One way we can treat attention is, like Silicon Valley, as a commodity; each minute of our attention has a monetary value assigned to it. Another way to treat attention is as conversation.
Two books have greatly influenced my thinking this year about the power of conversation to give greater meaning to our lives. The first is Together: The Rituals, Pleasures and Politics of Co-Operation by Richard Sennett. The second is Theodore Zeldin's Conversation: How Talk Can Change Our Lives. Both books acknowledge that it is easiest to use our attention passively, gossiping or mindlessly clicking through photo after photo of celebrities and close friends.
It is far more difficult — though potentially far more rewarding — to engage in deep conversation with individuals unlike ourselves, to narrow the gap between us by learning to see the world through each other's eyes. The value of conversation isn't measured in clicks and time spent on a website, but rather in terms of mutual enlightenment and satisfaction. This is the immeasurable good that I believe Rising Voices has consistently achieved in just five short years, and with few resources.
I can't help but wonder what the world would be like today if 10.5 billion minutes per day were spent on Rising Voices and Global Voices instead of Facebook. Would we be less jealous and more empathetic? Would we be more concerned with including others than constantly feeling excluded ourselves? Would we spend more time learning about others and less time managing our own online reputations?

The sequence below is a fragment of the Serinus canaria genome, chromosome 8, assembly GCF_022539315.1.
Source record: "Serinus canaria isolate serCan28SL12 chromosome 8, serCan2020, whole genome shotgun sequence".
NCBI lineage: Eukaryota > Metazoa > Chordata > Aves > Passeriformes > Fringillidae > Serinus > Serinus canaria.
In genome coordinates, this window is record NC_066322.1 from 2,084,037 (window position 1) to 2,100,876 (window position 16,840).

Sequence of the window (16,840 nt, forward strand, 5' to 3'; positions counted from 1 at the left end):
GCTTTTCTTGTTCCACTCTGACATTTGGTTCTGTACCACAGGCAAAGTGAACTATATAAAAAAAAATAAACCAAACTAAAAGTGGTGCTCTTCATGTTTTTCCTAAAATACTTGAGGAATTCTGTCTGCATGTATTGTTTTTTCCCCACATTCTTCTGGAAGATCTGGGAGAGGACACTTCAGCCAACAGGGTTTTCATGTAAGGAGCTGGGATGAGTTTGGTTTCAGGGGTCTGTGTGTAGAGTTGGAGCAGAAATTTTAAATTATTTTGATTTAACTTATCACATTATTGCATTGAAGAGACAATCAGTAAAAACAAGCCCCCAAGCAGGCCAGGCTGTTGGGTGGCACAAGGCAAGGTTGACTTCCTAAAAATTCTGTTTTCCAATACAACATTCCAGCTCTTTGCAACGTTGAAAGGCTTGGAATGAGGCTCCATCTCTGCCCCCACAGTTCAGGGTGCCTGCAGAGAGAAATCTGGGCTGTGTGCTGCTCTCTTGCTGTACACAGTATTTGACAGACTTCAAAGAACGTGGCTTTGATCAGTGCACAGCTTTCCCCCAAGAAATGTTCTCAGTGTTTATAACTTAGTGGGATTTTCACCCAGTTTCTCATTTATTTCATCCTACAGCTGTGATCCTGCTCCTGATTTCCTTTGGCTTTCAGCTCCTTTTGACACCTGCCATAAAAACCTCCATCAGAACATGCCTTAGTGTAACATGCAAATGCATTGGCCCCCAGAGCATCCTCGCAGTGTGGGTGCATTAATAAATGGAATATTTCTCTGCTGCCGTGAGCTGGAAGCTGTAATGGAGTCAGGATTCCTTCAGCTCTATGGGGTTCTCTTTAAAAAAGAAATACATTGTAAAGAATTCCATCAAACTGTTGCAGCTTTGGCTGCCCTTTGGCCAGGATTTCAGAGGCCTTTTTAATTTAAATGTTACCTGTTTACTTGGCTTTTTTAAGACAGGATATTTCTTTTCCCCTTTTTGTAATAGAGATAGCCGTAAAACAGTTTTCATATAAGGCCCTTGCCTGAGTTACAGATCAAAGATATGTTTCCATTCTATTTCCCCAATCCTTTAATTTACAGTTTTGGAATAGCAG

On a personal note
In 2010 I stepped down from directing Rising Voices and left the initiative in the much more capable hands of Eddie Ávila. No, Eddie is not as well known as Mark Zuckerberg, but he and Rezwan have gone on to grow Rising Voices into something larger, better, and more influential than I had ever expected. (This year Rising Voices received more than 1178 applications from more than 122 countries.)
By the end of my time at Rising Voices I had felt that I had spread my attention too thin. I felt almost at home everywhere I went, and yet never had a community to call my own. I had countless inspiring conversations from Uganda to Uruguay to Ukraine, but very few people I could call when I needed to talk. More recently I have become something of a homebody, spending much of my attention (and my conversations) on my city and my neighborhood.
Rising Voices taught me two important lessons that will forever stay with me. I have learned that there are indeed limits to global citizenship. Trying to cultivate a sense of belonging everywhere comes at the cost of not truly belonging anywhere. Second, in the words of Richard Sennett, I learned to treat cooperation as a craft, as a skill that is developed and refined throughout life.
Zadie Smith once asked her readers to do the following:
Step back from your Facebook Wall for a moment: Doesn’t it, suddenly, look a little ridiculous? Your life in this format?
Thumbnail image from Flickr by Catherine Bracy. CC: BY-NC-SA.